Central View: A Tale of Two Explosions
Last week, the nation was rocked by two explosions: One in Boston and one near the town of West, Texas. As usual, the east-dominated mainstream media focused on the three initial fatalities in Boston and gave little attention to the 14 fatalities in Texas. Such is the power of demographics. Such is the power of an atrocity caused intentionally by Islamic jihadists versus what appears to be an unfortunate workplace accident devoid of evil intent.
Meanwhile, the U.S. Senate voted down Senator Diane Feinstein’s gun-control legislation. Why? If the legislation had done something to prevent insane killers from getting into schools like Newton, Conn., it would have been adopted. Unfortunately, it did not. Instead, her amendments and even the so-called “compromise” amendments assaulted the 2nd Amendment rights of millions of honest, law-abiding gun owners, the very people who are not the problem.
Now, let’s apply Senator Feinstein’s logic to the Boston Marathon which, of course, would call for the banning of backpacks and pressure cookers. Seriously, no one’s Constitutional rights would have been violated if a temporary “exclusion area” for backpacks and similar items had been set up around the finish line. Granted, the Islamic jihadists could have planted their bombs farther back up the route. But the finish-line area was the most tempting target.
Since 9/11, when you travel on the airlines, you must enter an exclusion area in which all kinds of potential harmful objects are prohibited. Your airline ticket is a contract between you and the air carrier by which you agree to waive (temporarily) certain 1st, 2d, 4th and 5th Amendment rights in exchange for an airplane ride. For example, you agree to allow your person and your possessions to be searched. If we don’t like that contract, our options are to find some other means of transportation or stay home. We have those choices.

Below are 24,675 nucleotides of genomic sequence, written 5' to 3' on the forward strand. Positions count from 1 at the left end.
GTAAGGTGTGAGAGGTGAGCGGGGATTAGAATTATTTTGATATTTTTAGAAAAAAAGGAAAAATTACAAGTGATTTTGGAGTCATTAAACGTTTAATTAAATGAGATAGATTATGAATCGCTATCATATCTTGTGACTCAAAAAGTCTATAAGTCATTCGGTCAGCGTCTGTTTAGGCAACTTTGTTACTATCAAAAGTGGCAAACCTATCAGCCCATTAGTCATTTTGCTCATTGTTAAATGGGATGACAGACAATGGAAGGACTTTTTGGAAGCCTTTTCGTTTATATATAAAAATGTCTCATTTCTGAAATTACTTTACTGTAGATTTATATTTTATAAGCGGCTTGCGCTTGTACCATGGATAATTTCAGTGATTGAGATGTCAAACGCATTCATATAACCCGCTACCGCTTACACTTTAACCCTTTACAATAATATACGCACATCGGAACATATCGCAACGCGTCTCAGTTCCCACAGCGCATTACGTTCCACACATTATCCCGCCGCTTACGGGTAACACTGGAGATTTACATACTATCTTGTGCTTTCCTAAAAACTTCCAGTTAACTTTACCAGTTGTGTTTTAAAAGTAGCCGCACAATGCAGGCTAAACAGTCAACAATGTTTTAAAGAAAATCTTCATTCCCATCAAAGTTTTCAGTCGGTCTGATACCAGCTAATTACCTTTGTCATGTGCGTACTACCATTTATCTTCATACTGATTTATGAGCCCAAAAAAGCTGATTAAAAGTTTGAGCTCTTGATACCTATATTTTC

Note also the armed security personnel in airline terminals. Some aircraft carry armed air marshals and some pilots have firearms inside the flight deck. All of these armed-security concepts could be applied to our schools and some other venues without infringing on the Constitutional rights of honest-law-abiding citizens. Best of all, they have been proven to be effective.
Also last week, and before the two explosions, Gallop asked 1,005 adults: “What do you think is the most important problem facing the country today?” The results: “The economy, 24 percent; Jobs, 18 percent; Bad government, 16 percent; Federal debt, 11 percent; Healthcare; 6 percent; Immigration, 4 percent; Education, 4 percent; and Gun control, 4 percent. (Doubtless, the percentages would be different if jihadist terrorism and workplace safety had been included in the poll.)
Even so, the U.S. Senate has been spending virtually all of its time on two issues: gun control and immigration which, taken together, only add up to 8 percent. Obviously, there is a disconnect between the interests of the people and the agenda being pushed by the U.S. Senate and the White House.
Finally, we note with sadness the passing of Allen H. “Al” Neuharth, the founder of “USA Today.” The South Dakota-born-and-raised Neuharth was one of the great figures in American journalism. Next week, more about this remarkable man and his connection to “Central View.”
Nationally syndicated columnist, William Hamilton, was educated at the University of Oklahoma, the George Washington University, the U.S Naval War College, the University of Nebraska, and Harvard University.
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